Trust is the determining factor in the success or failure of an organization. So, as companies rapidly grow and transform their business to be more data- and insights-driven, they must focus on building and maintaining that trust.

We see many organizations now taking their own initiatives to build governance and control around the use of big data and artificial intelligence. But the pace of progress does vary.

Often, we see financial services taking the lead and these organizations are defining their own ethical principles. They are implementing these measures and taking a risk-based approach, aligned with core principles of fairness, transparency, “explainability” and accountability. Collectively, those actively promote trust.

The “True North” of Corporate Ethics

Yet struggling consumers may take the idea of ​​financial services leading the way toward a fairer society with reservations amid a deepening recession. But we want the company to be sincere.

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For Ian West, head of telecommunications, media and technology, a partner in different parts of KPMG’s UK practice, trust is the “golden thread” of the business. He added:

We need to ensure that businesses are ready to deploy AI responsibly. By developing five guiding pillars for ethical AI, KPMG distills the actions necessary to point organizations to the “true north” of corporate and civic ethics.

Talk about mixing your metaphors! But the West (or was it the North?) went on:

First, starting now to prepare employees is key. The most immediate challenge businesses face when implementing AI is disruption to the workplace. But organizations can prepare for this by helping workers effectively adapt to the role of machines on the job early in the process.

There are many ways to do this. But it’s worth considering partnering with academic institutions to create programs to meet skills needs. This will help educate, train and manage the new AI workforce, as well as mental health.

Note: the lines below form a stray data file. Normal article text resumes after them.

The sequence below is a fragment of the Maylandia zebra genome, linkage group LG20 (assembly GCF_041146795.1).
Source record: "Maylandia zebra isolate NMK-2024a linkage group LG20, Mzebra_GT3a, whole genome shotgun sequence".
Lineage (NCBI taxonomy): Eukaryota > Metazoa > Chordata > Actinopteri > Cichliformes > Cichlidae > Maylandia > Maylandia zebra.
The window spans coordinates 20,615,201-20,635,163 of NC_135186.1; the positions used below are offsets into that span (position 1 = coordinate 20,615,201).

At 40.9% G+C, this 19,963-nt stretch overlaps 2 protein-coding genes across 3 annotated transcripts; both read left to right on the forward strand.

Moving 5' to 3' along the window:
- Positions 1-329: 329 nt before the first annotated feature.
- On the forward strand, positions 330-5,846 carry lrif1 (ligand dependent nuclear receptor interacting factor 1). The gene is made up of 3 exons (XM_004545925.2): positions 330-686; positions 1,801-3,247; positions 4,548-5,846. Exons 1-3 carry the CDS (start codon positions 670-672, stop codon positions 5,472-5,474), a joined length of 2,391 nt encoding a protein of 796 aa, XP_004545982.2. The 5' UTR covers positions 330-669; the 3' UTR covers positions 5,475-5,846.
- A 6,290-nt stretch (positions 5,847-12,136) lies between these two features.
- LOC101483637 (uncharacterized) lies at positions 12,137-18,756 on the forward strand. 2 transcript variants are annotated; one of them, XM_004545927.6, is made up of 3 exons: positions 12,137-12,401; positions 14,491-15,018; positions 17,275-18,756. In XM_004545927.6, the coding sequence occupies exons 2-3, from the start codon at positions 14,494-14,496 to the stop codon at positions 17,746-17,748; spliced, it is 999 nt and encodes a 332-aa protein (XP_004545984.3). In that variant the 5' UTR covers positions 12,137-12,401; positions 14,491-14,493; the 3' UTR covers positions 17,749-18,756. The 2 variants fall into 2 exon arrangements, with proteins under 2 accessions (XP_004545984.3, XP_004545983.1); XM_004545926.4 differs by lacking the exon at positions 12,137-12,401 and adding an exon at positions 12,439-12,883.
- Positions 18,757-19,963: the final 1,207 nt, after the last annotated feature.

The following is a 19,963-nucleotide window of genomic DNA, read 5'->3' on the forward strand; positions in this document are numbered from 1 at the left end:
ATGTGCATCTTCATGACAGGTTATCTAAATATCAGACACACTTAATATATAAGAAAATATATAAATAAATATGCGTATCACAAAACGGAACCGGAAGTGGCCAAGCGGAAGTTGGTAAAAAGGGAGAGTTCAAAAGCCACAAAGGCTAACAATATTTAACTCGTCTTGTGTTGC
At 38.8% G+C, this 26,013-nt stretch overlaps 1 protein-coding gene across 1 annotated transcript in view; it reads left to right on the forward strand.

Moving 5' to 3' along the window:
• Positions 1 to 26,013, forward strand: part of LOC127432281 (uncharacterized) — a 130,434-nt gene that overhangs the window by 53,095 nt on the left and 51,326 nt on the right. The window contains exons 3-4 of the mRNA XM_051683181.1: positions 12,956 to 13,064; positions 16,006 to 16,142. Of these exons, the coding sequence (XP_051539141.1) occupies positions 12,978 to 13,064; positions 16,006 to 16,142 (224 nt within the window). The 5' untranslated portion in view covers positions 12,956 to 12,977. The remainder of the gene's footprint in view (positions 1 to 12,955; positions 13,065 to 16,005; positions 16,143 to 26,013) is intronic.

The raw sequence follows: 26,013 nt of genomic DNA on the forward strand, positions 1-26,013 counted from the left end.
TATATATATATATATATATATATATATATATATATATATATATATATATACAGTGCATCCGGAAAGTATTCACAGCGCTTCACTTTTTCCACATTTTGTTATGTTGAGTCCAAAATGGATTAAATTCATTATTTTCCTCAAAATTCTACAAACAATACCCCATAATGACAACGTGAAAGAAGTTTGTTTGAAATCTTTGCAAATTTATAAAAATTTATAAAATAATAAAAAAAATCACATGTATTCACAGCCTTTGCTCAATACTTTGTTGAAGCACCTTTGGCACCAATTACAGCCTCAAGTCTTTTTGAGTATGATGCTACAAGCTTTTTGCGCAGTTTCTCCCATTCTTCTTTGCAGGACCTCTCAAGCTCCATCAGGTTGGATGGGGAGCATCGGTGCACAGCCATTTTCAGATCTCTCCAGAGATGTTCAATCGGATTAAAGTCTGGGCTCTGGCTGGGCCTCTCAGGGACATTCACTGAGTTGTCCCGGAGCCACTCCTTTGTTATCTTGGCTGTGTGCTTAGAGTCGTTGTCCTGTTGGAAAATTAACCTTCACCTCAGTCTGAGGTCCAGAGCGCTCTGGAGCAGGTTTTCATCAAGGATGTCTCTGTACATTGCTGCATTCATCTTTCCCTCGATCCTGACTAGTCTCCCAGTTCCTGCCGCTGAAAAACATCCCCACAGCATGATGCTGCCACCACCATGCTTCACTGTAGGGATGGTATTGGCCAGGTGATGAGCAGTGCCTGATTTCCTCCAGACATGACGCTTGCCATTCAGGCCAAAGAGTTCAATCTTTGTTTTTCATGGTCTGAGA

Second, we recommend the development of strong oversight and governance. Therefore, there needs to be an enterprise-wide policy on the deployment of AI, especially around data use and privacy standards. This goes back to the challenge of trust. AI stakeholders need to trust the enterprise, so it is critical that organizations first fully understand the data and frameworks that form the foundation of their AI.

Third, autonomous algorithms raise concerns about cybersecurity, which is one reason why governing machine learning systems is an urgent priority. Strong security needs to be built into the creation of algorithms and data governance. Of course, we can have a broader conversation about quantum technologies in the medium term.

Fourth, unfair bias can arise in AI without the right governance or controls to mitigate it. Leaders should strive to understand how complex algorithms work that can help remove this bias that emerges over time.

The properties used to train the algorithm must be relevant, on-target, and admissible. It’s arguably worth having a team dedicated to this, as well as an independent review of key models. Prejudice can have adverse social effects.

Fifth, companies need to increase transparency. Transparency is the foundation of all previous steps. Not only be transparent with your employees – which is, of course, very important – but also provide customers with the clarity and information they want and need.

Think of this as a contract of trust.

My point of view

well said. Therefore, the important lesson is not to sacrifice user trust for competitive advantage. Embark on a shared journey with your customers. Help them understand how you can make their lives better and your business smarter.